This slow-build, creepy drama, loosely based on a true story about a historic mansion in New Jersey, can teach agents a thing or two about ethics and the consumer, according to Rachael Hite. 

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Trending hot on Netflix, and birthing memes of “Stifler’s mom” in real estate Facebook groups across the nation, this slow-build, creepy drama, loosely based on a true story about a historic mansion in New Jersey, can teach agents a thing or two about ethics and the consumer. 

The Watcher chronicles a couple who bought their million-dollar dream home in Westfield, New Jersey, only to start receiving creepy stalking letters signed by “The Watcher.” In real life, fearing for their small children, the buyers refused to move in and filed a lawsuit against the previous owners for failing to disclose this information when the “stalked” home wouldn’t sell after a year. (Read more on how the real-life saga ends here.) Of course, the Netflix version takes artistic liberties with the story.

Although we would all like to believe that every transaction is filled with good intentions, the very nature of sales in a dog-eat-dog market means it’s not all homeowners living happily ever after. 

There is a tangible dark side to some transactions, so here are a few tips on how to shine a light for consumers on areas that may potentially cause heartache — or even horror — after they close the deal.

Multiple offers 

We know from the frenzy of the pandemic that multiple offers can create multiple issues for agents on both sides of the transaction and often are filled with pitfalls for the consumer. 

Multiple offers were also popular during the Great Recession in 2008 through 2010 as foreclosures were popular with investors and buyers looking for a hot deal inside the overabundance of distressed property inventory.  

A thorough home inspection and an in-depth MLS history would have significantly benefited these purchasers and their financial future. A home with an active flip history is a good indicator that there is something up with the property.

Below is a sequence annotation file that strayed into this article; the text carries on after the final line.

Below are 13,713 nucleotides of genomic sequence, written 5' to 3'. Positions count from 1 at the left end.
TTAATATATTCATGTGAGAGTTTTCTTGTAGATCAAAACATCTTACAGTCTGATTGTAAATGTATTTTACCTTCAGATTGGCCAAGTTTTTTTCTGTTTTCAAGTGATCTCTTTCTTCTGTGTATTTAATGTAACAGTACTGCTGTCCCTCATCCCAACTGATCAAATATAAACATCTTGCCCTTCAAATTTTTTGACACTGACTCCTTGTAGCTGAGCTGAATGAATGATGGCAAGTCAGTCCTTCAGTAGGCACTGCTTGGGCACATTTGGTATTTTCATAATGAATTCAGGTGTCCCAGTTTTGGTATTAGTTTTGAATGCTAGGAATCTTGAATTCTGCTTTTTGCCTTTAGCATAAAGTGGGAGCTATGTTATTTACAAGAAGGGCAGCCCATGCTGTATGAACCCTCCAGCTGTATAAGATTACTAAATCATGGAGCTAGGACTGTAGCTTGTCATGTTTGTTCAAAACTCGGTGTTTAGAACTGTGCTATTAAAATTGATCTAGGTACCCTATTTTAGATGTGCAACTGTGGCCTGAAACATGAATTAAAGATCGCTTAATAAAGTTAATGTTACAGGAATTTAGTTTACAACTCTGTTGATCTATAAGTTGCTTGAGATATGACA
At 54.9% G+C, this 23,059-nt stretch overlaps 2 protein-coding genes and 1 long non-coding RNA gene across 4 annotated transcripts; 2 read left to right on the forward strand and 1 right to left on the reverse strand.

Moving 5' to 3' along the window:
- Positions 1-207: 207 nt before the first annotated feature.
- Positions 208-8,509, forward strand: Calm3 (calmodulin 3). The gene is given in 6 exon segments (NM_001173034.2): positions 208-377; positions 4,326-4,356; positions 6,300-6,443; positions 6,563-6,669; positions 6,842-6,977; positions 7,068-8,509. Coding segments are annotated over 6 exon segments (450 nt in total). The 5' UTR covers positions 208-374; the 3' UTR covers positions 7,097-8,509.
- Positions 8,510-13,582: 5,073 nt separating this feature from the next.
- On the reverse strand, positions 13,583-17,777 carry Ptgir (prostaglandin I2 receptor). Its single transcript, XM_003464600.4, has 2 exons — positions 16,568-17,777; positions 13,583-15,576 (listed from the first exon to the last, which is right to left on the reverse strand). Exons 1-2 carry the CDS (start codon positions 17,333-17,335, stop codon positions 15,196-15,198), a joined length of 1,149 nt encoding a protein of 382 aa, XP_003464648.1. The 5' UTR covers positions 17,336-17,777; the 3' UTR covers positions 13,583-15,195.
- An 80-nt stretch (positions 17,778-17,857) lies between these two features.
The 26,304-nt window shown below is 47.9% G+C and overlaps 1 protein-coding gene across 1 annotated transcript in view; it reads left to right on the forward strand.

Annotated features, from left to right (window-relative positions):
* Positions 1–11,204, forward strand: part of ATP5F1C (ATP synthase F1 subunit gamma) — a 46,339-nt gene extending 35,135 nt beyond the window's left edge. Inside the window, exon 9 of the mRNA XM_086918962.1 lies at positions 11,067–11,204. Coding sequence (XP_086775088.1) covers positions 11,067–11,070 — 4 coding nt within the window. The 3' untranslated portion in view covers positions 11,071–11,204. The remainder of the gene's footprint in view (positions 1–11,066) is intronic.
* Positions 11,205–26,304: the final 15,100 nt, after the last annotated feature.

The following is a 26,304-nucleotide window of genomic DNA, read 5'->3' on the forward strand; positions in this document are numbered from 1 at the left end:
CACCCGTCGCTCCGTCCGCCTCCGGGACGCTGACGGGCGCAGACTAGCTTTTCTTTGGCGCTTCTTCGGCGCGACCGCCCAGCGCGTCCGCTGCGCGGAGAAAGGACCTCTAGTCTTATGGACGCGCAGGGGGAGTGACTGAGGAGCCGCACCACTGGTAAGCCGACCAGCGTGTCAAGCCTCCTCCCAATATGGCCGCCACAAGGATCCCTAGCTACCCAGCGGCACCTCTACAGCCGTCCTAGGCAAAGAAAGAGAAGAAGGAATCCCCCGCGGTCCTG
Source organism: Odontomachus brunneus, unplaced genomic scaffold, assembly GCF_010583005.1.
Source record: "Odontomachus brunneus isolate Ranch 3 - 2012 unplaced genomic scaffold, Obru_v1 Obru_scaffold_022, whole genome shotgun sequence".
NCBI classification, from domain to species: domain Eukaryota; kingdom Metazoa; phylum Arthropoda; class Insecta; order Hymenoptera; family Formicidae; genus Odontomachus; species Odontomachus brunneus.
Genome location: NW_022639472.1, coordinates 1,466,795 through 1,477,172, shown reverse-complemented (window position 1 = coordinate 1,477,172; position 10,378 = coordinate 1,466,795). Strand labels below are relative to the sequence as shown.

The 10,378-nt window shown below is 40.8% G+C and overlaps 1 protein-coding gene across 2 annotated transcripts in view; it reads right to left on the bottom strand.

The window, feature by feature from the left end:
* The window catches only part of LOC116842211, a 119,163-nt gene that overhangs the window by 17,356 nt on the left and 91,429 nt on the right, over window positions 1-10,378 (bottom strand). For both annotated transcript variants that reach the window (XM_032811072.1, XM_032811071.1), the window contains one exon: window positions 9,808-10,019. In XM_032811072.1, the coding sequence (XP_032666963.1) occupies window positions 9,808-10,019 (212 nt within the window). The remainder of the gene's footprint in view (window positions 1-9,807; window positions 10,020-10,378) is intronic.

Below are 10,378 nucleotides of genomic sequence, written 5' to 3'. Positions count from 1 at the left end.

Seller’s research and accurate pricing

If you are preparing to list a home and the homeowner does not know a strong history about the property (perhaps in the case of an estate, or a foreclosure etc.), you can encourage the homeowner to order a C.L.U.E. report in addition to a pre-home inspection. 

If you are not familiar with these reports, they act almost like a CARFAX and provide you with the insurance claims history of your home.

Sellers can also order an appraisal. Check with your local appraiser’s network to see if any appraisers are offering pre-sale appraisals to help back up your CMA and to help buyers and sellers see a neutral uninterested party’s opinion about the value of the property.

Historical homes 

Historical homes often come with a laundry list of restrictions for renovations and also, as you saw in The Watcher, local boards will want to be very involved in the upkeep and the preservation of the home. I would like to say this is an exaggeration, but some boards are really this intense. 

If you are listing or selling a historic home, it’s important to disclose the restrictions to all parties and, if possible, do a little research about the board and how it operates. 


In some cases, you should be able to research corporations that are listed on contracts through local and state databases. 

Check with your broker and a local attorney, but your client may also be able to ask for even more transparency to make sure that there are no obvious conflicts of interest before accepting an offer.  

A quick check of surrounding property ownership records would help identify any neighbors who would be parties of interest. 

General research about the property

The lines about full disclosure of the property can be confusing. As an agent, you want to be the source of the source. For example, you want to provide a resource for potential buyers to research the sex offender registry for their own educational purposes.  

Some states do not require disclosure about crimes or recognize “spirit activity” on the property, but again, encouraging your clients to research the home on their own is a good habit for any property.  

Do not make the mistakes these Long Island agents made about disclosure and fair housing. There is a difference between advocating for your client, and discriminating against neighborhoods. 

One last tip: One of the biggest negotiation tools you can use is knowing how the agent on the other side of the transaction operates. Do they work with investors? How much over list price do they normally get for their clients?  

What’s their average listing DOM? What type of listings do they specialize in? Do they live in the neighborhood they are selling in?  Knowing how your competition sells listings can give valuable information to your buyers that could potentially raise red flags or even help you help your buyers get the winning edge in negotiations. As the old expression goes, if it’s too good to be true, it probably is.

Rachael Hite sold real estate in Virginia and West Virginia for seven years with a specialization in short sales and foreclosures. She has been an office manager, an agent, mortgage marketing consultant and continuing education trainer for agents since 2012. She currently specializes in private business development and digital marketing services for top-producing agents and businesses in the housing industry.

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